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Report on Electronic Cartels of the NLS 2013/14, by D. Andropoulou

Below you will read the report on the electronic cartels of the NLS 2013-2014, by Despina Andropoulou.
Not only does it transmit in vivo the life of the electronic cartel in the NLS and the effects of elaboration that it produces, but it also constitutes in fact a leading theoretical-clinical document  extracted from a remarkable work of research.
Let us thank Despina Andropoulou, responsible for cartels of the outgoing EC, for this precious work of both knotting and tightening.
It can but produce a desire for the cartel in our School.

Yves Vanderveken,

New Responsible for Cartels in the NLS: Sophie Marret (


The great secret of psychoanalysis: Generalized forclosure

“The great secret [of psychoanalysis], is –there is no Other of the Other”[1]. This sentence, pinned down by J.-A. Miller in Seminar VI, Desire and its interpretation, will serve us as a compass to present the preparatory work of the cartels towards this year’s NLS Congress, having as an orientating thread to “
put this revelation to

the test of the clinic.”[2]


The theme of the Congress “What cannot be said. Desire, fantasy, real” “unfolds between what cannot be said except between the lines and what is impossible to say”[3]. In other words, the fact that the signifier is lacking in the Other [S (barred A)], leads us to the conclusion that there is “an inadequacy between the real and the mental” and consequently, “about the real, we cannot but lie”[4]. This condition is experienced by the speaking subject as a trauma, from which he defends either by means of the desiring experience of the fantasy, of delusion or of a sinthomatic invention, sometimes precarious. In any case, one has always to deal with the relation of the subject with an object of a more or less veiled nature, which constitutes his truth[5]. That said, there is a continuum extending from the neurotic and perverse fundamental fantasy to the delusion. This consideration makes of neurosis and psychosis two modalities of analogue psychical organizations, each one providing the aid of an established discourse in order to face the disturbance introduced by jouissance[6].


The panic point before the unsayable in the Other


In the 14 vignettes presented by our colleagues, we will first identify that which, in each case, constituted the "panic point"[7] for the subject, namely the time in his life when he was led to "face his existence", the moment when, hilflos [helpless], he was erased, deprived from the support with which the guarantee of the Other previously provided him, so as to find a way to put an order to his world.


The moral cowardice experienced as sadness leads a young woman to question herself about her subjective position, about her responsibility towards her desire. More precisely, the desire to know [savoir] the reason for which she chooses men who are already engaged to other women, leads T. to the analyst at a moment when the fantasy of the “perfect child” she was for the other vacillates, and the ideals collapse, leaving room for dissatisfaction, disgust and loss of meaning in life. (case 9)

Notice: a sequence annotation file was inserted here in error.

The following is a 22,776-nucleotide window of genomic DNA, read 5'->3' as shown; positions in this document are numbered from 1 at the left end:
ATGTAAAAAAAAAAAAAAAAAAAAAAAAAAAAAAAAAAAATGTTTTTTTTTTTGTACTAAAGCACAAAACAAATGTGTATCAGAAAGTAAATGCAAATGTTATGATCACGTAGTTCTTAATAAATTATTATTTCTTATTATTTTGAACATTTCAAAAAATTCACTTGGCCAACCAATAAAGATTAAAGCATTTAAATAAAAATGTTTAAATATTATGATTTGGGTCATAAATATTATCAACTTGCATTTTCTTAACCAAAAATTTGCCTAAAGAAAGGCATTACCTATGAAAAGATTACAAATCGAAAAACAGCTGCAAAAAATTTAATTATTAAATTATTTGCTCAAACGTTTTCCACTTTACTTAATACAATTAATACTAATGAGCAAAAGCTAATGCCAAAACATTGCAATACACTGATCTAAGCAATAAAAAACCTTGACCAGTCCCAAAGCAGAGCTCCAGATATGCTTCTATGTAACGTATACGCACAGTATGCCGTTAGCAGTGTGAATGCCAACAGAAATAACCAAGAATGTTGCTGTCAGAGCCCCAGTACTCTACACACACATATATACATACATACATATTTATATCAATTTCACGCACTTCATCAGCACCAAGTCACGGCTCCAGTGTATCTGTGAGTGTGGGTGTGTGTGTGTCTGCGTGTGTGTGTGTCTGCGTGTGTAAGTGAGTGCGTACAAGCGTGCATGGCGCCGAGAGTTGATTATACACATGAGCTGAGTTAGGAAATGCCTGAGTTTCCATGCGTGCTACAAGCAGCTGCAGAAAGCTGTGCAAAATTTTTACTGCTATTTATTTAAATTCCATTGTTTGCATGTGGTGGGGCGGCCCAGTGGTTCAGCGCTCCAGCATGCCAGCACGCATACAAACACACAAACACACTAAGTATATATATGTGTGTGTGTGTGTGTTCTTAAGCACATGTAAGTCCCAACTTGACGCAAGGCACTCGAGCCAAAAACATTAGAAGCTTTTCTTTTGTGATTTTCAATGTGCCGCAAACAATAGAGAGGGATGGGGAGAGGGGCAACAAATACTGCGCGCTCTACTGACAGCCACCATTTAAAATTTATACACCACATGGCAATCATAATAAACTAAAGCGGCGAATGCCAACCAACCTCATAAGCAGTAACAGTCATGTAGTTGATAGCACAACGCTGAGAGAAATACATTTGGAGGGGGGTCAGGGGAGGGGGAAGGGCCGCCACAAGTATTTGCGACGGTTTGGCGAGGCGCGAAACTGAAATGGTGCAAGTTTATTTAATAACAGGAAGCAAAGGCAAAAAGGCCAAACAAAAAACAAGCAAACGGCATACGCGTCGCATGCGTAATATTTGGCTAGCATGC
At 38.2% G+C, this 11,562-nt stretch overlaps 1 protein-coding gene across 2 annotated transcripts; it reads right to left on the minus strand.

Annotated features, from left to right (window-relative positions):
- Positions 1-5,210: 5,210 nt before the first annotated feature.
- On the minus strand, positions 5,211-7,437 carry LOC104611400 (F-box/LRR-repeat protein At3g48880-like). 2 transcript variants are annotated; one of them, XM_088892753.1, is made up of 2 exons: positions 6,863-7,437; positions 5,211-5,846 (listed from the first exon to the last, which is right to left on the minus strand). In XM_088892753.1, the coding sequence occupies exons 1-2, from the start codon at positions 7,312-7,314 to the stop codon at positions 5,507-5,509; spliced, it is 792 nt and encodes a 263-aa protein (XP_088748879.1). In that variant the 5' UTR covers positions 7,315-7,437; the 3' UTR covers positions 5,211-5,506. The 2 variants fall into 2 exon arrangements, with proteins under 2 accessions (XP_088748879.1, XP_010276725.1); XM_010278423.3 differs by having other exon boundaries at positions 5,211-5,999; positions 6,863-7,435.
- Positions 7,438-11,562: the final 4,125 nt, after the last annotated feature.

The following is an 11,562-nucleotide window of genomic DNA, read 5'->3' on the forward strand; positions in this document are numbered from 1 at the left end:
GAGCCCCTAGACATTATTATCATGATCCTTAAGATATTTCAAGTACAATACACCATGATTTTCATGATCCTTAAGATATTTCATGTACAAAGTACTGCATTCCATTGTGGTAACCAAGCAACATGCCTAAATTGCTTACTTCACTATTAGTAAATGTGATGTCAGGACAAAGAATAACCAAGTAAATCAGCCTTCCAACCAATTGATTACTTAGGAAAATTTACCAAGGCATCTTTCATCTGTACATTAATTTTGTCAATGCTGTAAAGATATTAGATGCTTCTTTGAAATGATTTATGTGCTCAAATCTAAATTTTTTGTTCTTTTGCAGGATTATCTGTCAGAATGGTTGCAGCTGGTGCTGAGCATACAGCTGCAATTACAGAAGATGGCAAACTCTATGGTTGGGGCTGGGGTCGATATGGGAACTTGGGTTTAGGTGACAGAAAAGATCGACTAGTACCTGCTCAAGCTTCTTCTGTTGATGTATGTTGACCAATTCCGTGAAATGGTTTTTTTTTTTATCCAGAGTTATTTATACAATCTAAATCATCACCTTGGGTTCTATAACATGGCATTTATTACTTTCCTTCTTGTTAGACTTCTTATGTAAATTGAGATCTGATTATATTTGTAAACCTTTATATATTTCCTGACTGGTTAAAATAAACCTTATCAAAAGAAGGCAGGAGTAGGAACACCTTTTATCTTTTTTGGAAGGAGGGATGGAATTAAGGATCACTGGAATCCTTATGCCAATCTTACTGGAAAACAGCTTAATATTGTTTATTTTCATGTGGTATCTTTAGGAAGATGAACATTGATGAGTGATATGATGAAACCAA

Other subjects, as we could observe, face the hole that the inexistence of the Other left open, especially at the moment of the separation from a beloved one. In one case, the subject remains perplexed due to cumbersome thoughts (case 7), in another, he finds out his incapacity to give an answer that would involve his desire, as up to then he had acted according to the Other’s will, from the position of being his object (case 1). Separation marks for another subject the beginning of a period of disconnection from the Other and of the laisser tomber regarding the relation to the body (case 10). Just after her separation from a boyfriend who haunted her through insults regarding her body image, a young woman regresses to the mirror stage and then jouissance takes a ravaging symptomatic form (case 12).


In two other cases, the subjects face the hole opened up by the questions of sex and death at the time of separating from their children when they reach adolescence. Thus, a mother facing the young woman that her daughter has become, confronts the mystery of sexuality through this other woman[8] "who does not speak, is very beautiful, apathetic ..." and who questions her in relation to her own sexuality which is restrained to the signification provided by science; for her it is just about hormones (case 5). In the same vein, the fact that the son has left home to go to boarding school awakens the memory of the missed celebration of the mother’s 15th anniversary. Integrating this failure in speech made ​​family taboos emerge. These taboos -like black spots- suffocated the subject as a sexed being (case 11). The enigma of sexuality springs in another subject in the form of the obsessive idea that he is gay, a thought that torments him whenever he is rejected by a woman (case 13); while for a 14 years-old girl, it is the words coming out from the maternal mouth that become pure real. Since the subject does not have access to metaphor, the word is the thing[9] that aims at it [the subject] (case 4).